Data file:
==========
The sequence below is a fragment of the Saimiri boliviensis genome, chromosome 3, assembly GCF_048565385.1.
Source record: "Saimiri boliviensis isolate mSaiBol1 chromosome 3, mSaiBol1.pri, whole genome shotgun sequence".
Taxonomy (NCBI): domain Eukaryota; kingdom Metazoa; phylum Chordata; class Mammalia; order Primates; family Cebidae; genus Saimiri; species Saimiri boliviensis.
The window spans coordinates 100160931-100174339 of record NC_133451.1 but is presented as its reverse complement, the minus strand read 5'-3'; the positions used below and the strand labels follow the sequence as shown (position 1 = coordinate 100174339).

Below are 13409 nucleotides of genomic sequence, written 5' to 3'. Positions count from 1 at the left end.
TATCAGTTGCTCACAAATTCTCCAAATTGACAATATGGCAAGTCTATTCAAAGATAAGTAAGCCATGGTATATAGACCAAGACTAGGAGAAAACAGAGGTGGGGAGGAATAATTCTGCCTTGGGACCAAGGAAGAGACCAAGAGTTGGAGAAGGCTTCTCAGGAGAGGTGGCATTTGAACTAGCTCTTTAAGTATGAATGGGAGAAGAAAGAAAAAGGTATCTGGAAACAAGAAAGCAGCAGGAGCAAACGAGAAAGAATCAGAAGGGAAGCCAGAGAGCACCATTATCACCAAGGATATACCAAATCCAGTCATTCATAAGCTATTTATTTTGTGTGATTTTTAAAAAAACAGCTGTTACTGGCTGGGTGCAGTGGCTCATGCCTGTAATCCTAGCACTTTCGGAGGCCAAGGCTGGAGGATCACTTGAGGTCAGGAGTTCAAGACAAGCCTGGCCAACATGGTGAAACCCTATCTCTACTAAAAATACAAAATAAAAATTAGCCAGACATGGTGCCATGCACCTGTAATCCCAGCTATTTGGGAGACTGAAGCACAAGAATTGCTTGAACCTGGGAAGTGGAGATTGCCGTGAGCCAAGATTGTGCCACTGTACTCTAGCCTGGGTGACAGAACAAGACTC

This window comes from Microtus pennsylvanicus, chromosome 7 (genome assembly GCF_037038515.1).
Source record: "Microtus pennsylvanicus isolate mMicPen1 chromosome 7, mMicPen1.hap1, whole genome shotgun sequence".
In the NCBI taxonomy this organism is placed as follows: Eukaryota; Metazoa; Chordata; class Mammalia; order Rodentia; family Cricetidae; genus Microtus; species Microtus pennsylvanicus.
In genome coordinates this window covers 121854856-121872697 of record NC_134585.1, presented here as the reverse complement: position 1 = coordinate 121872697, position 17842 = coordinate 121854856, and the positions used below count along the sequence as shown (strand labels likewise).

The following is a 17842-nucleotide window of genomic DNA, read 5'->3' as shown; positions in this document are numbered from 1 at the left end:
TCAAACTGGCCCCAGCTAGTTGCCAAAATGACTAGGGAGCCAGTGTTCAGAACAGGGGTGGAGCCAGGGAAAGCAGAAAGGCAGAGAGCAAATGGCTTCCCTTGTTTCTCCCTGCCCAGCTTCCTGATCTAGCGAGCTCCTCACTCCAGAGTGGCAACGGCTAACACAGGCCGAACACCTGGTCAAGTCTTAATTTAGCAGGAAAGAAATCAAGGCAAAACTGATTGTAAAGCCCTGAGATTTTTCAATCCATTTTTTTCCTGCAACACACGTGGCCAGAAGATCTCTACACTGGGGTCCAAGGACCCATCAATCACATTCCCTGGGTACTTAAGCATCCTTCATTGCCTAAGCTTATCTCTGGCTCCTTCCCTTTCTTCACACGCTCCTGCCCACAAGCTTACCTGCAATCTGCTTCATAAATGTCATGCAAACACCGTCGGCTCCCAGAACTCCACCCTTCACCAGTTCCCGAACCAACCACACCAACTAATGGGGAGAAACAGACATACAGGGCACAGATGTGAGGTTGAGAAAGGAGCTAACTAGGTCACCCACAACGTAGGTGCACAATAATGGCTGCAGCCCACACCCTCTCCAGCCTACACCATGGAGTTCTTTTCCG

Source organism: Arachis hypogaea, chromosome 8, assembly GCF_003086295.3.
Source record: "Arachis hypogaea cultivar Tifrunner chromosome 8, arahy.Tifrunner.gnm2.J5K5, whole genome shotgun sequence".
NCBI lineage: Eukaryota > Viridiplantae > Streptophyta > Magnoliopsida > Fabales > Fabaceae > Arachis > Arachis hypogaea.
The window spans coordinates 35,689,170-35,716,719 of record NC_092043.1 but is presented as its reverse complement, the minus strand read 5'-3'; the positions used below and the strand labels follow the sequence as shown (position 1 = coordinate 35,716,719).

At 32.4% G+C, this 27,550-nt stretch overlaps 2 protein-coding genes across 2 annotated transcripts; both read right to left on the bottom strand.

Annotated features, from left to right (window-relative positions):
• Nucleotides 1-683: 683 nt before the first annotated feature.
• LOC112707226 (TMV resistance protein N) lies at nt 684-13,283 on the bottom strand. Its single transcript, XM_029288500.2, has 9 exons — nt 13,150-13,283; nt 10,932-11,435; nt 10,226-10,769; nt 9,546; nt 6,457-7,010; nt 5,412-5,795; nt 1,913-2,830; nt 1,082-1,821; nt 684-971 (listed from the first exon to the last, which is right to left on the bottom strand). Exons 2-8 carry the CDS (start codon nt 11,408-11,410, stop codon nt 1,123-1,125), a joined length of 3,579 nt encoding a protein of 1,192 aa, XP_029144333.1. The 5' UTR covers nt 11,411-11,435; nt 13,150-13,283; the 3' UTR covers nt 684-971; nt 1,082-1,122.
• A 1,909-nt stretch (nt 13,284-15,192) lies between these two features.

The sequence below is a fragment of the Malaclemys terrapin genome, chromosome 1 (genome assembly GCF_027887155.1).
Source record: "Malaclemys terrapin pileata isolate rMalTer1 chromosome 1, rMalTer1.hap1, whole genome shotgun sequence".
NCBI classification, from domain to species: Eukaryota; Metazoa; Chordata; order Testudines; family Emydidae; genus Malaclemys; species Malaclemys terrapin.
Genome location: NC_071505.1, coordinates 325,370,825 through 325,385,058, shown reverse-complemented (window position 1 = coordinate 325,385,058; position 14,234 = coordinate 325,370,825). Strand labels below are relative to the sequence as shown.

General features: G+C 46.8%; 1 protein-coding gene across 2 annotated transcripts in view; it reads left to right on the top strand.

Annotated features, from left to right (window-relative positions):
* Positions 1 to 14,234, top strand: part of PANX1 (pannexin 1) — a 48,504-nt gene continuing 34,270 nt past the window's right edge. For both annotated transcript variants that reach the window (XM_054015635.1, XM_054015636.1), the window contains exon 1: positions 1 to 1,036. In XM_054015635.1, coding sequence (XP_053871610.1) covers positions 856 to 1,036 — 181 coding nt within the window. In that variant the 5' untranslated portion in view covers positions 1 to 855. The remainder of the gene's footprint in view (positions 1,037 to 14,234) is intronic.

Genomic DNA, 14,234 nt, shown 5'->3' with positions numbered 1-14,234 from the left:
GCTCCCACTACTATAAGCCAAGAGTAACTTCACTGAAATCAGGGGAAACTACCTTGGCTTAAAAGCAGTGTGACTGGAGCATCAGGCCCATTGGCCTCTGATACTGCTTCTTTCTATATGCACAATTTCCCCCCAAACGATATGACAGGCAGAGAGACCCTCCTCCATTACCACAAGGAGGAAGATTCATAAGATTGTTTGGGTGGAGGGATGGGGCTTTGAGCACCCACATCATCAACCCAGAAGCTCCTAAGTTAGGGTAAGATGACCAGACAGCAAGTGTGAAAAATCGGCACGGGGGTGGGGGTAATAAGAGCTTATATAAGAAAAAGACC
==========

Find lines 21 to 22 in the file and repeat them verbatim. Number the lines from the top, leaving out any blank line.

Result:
• A 1,909-nt stretch (nt 13,284-15,192) lies between these two features.

The sequence below is a fragment of the Malaclemys terrapin genome, chromosome 1 (genome assembly GCF_027887155.1).